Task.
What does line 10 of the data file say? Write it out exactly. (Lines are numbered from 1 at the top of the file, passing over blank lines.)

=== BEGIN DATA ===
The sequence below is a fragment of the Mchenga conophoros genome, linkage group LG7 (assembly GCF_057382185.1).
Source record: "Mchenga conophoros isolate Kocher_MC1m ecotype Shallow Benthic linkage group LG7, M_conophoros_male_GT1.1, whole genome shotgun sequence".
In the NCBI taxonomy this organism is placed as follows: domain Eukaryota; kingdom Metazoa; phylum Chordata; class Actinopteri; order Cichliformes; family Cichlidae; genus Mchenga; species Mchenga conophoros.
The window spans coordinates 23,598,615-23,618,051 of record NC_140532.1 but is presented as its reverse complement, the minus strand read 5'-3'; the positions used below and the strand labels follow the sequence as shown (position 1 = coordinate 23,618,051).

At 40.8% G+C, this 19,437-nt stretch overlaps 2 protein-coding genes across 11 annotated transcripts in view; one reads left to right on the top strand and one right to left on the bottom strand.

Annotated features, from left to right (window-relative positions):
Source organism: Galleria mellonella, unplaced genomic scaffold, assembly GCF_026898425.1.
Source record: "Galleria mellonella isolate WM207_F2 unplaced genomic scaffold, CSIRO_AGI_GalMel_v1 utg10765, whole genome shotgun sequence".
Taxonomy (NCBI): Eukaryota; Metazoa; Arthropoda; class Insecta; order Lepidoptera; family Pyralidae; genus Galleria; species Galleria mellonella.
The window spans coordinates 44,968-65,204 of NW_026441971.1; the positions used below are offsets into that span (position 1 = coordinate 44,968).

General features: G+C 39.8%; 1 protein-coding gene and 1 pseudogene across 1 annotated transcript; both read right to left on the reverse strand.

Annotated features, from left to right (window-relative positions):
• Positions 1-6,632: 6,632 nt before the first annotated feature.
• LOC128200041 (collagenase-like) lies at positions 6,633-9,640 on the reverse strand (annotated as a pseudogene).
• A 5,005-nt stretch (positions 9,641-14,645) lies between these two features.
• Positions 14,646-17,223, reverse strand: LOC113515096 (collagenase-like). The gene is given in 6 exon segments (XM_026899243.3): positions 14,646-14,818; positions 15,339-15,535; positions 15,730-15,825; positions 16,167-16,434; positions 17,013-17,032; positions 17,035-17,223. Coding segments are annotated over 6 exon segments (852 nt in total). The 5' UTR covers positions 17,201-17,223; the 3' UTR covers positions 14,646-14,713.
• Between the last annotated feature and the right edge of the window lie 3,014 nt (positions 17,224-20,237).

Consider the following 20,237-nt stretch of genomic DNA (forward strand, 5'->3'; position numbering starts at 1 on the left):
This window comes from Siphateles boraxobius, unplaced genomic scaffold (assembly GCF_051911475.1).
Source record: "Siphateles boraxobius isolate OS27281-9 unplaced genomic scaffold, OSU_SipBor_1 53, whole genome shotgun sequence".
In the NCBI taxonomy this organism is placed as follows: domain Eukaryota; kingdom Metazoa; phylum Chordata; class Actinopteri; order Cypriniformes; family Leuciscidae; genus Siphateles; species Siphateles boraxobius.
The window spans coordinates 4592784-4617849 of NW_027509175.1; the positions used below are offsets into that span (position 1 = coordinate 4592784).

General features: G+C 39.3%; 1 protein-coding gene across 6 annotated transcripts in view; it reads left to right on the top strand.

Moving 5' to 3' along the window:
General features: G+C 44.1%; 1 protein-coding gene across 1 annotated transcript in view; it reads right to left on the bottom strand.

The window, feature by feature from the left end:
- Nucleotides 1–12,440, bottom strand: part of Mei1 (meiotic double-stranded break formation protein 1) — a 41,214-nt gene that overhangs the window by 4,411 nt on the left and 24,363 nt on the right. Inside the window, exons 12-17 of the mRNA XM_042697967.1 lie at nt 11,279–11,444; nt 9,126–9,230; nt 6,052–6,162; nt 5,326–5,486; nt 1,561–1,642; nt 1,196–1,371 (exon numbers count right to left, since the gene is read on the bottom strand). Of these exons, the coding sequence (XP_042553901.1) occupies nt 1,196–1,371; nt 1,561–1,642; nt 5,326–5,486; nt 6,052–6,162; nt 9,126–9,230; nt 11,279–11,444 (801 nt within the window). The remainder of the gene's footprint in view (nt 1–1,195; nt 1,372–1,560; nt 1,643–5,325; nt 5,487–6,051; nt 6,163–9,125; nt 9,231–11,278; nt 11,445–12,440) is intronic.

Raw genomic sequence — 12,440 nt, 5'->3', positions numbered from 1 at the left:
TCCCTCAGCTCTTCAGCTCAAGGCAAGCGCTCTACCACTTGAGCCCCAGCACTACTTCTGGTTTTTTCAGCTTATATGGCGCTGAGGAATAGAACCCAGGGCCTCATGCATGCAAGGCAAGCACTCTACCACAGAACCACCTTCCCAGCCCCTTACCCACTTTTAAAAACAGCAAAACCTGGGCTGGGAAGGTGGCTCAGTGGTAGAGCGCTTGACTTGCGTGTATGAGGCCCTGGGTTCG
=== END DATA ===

The window spans coordinates 44,968-65,204 of NW_026441971.1; the positions used below are offsets into that span (position 1 = coordinate 44,968).